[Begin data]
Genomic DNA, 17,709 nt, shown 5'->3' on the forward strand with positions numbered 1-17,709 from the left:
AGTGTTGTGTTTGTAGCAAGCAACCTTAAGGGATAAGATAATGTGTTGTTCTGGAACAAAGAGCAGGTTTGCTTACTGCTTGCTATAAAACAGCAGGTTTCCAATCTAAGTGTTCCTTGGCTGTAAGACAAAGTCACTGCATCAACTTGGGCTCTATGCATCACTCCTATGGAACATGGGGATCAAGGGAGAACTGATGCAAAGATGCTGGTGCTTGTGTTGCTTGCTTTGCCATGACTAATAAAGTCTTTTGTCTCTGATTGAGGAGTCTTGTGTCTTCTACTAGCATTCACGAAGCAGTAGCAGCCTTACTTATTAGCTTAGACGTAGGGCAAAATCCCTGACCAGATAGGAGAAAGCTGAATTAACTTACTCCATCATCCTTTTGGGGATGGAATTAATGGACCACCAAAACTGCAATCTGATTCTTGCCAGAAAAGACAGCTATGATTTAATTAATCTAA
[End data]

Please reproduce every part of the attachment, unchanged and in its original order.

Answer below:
Genomic DNA, 17,709 nt, shown 5'->3' on the forward strand with positions numbered 1-17,709 from the left:
AGTGTTGTGTTTGTAGCAAGCAACCTTAAGGGATAAGATAATGTGTTGTTCTGGAACAAAGAGCAGGTTTGCTTACTGCTTGCTATAAAACAGCAGGTTTCCAATCTAAGTGTTCCTTGGCTGTAAGACAAAGTCACTGCATCAACTTGGGCTCTATGCATCACTCCTATGGAACATGGGGATCAAGGGAGAACTGATGCAAAGATGCTGGTGCTTGTGTTGCTTGCTTTGCCATGACTAATAAAGTCTTTTGTCTCTGATTGAGGAGTCTTGTGTCTTCTACTAGCATTCACGAAGCAGTAGCAGCCTTACTTATTAGCTTAGACGTAGGGCAAAATCCCTGACCAGATAGGAGAAAGCTGAATTAACTTACTCCATCATCCTTTTGGGGATGGAATTAATGGACCACCAAAACTGCAATCTGATTCTTGCCAGAAAAGACAGCTATGATTTAATTAATCTAA